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The Horror – NYT Says Palin Is A Christian!

Do you remember all the articles in the New York Times about Mr. Obama’s white-hating, black liberation Christianity?

We don’t either.

And yet we have these shocking revelations from those defenders of any faith but Christianity at the New York Times:

In Palin’s Life and Politics, Goal to Follow God’s Will


September 6, 2008

WASILLA, Alaska — Shortly after taking office as governor in 2006, Sarah Palin sent an e-mail message to Paul E. Riley, her former pastor in the Assembly of God Church, which her family began attending when she was a youth. She needed spiritual advice in how to do her new job, said Mr. Riley, who is 78 and retired from the church.

“She asked for a biblical example of people who were great leaders and what was the secret of their leadership,” Mr. Riley said.

He wrote back that she should read again from the Old Testament the story of Esther, a beauty queen who became a real one, gaining the king’s ear to avert the slaughter of the Jews and vanquish their enemies. When Esther is called to serve, God grants her a strength she never knew she had.

Mr. Riley said he thought Ms. Palin had lived out the advice as governor, and would now do so again as the Republican Party’s vice-presidential nominee.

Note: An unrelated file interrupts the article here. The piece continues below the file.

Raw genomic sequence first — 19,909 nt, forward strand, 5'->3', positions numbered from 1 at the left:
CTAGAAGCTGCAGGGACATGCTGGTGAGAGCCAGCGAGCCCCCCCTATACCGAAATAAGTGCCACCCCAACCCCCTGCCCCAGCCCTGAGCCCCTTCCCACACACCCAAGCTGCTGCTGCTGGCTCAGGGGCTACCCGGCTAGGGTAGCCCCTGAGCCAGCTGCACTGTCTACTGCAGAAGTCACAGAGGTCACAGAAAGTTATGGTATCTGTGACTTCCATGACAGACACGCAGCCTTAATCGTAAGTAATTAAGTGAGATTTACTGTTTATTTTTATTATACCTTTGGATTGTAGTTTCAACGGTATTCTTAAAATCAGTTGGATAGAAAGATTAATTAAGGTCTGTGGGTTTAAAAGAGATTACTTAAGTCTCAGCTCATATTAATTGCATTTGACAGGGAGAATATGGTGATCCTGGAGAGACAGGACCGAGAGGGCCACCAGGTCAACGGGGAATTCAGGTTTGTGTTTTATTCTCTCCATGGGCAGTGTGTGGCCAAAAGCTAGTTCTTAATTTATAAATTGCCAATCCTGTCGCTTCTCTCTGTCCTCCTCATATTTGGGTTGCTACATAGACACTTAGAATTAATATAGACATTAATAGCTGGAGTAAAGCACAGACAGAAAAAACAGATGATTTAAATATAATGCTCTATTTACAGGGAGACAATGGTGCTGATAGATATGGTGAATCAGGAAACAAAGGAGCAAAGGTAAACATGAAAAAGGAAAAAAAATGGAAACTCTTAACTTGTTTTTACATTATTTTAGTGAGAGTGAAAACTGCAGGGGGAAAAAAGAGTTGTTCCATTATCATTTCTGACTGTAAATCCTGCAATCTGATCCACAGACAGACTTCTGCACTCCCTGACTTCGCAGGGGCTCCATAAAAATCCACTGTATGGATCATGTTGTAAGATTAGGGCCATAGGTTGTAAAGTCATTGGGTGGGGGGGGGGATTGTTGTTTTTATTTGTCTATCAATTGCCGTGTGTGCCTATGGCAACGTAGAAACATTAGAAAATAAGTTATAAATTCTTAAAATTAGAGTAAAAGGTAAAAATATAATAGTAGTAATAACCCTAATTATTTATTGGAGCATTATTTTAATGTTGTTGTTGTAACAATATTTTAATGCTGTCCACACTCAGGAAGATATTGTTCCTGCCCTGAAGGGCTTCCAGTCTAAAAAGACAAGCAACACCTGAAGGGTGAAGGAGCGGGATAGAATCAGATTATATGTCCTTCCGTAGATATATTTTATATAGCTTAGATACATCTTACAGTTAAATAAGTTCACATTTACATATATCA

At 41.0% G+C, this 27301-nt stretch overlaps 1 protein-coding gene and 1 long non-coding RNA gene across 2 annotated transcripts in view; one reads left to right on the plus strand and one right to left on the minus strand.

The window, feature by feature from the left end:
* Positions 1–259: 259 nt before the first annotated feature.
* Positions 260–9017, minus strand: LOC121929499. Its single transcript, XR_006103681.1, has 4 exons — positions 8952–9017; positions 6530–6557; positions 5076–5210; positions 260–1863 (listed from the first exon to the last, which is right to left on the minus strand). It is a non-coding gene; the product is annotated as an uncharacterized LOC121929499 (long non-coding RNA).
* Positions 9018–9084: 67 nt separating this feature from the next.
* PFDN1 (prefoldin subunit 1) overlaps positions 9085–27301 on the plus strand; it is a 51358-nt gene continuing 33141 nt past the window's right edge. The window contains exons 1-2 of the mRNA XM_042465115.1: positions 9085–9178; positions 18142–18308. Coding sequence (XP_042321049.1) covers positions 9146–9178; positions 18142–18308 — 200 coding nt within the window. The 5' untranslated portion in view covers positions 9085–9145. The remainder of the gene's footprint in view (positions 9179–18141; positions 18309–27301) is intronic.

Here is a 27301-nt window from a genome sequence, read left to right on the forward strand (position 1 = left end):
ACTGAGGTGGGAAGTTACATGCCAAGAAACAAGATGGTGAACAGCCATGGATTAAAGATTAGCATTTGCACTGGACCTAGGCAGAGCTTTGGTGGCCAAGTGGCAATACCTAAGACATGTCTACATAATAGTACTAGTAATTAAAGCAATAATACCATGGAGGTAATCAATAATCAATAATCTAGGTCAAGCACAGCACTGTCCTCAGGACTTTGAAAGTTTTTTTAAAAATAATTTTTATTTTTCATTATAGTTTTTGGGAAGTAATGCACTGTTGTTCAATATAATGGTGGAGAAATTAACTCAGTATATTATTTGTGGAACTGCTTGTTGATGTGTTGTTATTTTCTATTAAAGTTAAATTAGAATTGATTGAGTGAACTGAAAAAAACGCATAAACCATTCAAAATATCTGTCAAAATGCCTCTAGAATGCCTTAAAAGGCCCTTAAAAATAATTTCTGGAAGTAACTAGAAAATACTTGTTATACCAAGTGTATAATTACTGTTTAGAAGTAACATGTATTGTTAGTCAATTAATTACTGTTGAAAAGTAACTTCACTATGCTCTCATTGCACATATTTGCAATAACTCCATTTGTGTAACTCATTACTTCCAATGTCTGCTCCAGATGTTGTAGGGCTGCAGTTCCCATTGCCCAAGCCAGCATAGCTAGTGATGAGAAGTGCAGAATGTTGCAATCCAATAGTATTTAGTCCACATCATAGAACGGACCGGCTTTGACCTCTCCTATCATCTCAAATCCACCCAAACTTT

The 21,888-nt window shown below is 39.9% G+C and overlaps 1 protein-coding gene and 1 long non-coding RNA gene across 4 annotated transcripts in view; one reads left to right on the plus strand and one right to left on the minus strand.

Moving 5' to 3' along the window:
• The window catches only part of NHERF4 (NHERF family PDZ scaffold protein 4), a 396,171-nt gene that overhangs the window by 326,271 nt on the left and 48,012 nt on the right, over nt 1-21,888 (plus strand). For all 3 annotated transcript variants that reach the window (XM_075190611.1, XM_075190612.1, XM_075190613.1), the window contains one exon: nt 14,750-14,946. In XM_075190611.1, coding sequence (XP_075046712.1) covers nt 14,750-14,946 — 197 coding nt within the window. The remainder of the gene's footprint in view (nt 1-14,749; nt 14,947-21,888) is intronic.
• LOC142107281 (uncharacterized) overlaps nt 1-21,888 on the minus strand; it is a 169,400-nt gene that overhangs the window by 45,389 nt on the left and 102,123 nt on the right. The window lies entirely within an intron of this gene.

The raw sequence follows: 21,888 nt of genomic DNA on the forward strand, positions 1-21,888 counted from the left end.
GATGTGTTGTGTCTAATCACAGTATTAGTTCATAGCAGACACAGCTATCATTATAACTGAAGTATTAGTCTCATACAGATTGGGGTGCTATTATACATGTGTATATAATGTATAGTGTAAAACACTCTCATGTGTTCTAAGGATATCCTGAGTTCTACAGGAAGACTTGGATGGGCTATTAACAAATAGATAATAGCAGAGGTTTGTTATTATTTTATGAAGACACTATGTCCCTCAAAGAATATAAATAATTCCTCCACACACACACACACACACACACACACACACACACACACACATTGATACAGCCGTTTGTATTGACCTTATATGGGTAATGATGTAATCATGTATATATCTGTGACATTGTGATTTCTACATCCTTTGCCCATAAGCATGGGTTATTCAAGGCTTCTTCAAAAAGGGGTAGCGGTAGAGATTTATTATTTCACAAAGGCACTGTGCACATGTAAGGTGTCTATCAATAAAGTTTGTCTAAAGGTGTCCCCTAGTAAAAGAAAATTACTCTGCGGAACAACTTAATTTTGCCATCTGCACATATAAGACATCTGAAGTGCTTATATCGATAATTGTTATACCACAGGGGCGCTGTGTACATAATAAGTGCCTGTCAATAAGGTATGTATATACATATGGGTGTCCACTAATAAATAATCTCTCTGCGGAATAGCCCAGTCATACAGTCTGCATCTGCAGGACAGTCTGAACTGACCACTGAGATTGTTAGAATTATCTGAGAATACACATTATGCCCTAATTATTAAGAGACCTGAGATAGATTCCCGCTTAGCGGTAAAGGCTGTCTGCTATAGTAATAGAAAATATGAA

“God has given her the opportunity to serve,” he said. “And God has given her the strength to carry out her goals.”

Ms. Palin’s religious life — what she believes and how her beliefs intersect or not with her life in public office in Alaska — has become a topic of intense interest and scrutiny across the political spectrum as she has risen from relative obscurity to become Senator John McCain’s running mate.

Interviews with the two pastors she has been most closely associated with here in her hometown — she now attends the Wasilla Bible Church, though she keeps in touch with Mr. Riley and recently spoke at an event at his former church — and with friends and acquaintances who have worshipped with her point to a firm conclusion: her foundation and source of guidance is the Bible, and with it has come a conviction to be God’s servant.

“Just be amazed at the umbrella of this church here, where God is going to send you from this church,” Ms. Palin told the gathering in June of young graduates of a ministry program at the Assembly of God Church, a video of which has been posted on YouTube.

“Believe me,” she said, “I know what I am saying — where God has sent me, from underneath the umbrella of this church, throughout the state.”

Janet Kincaid, who has known Ms. Palin for about 15 years and worked with her on some Wasilla town boards and commissions when Ms. Palin was mayor here, said Ms. Palin’s spiritual path, from the Assembly of God to Wasilla Bible, has had a consistent theme.

“The churches that Sarah has attended all believe in a literal translation of the Bible,” Ms. Kincaid said. “Her principal ethical and moral beliefs stem from this.”

Prayer, and belief in its power, is another constant theme, Ms. Kincaid said, in what she has witnessed in Ms. Palin. “Her beliefs are firm in the power of prayer — let’s put it that way,” she said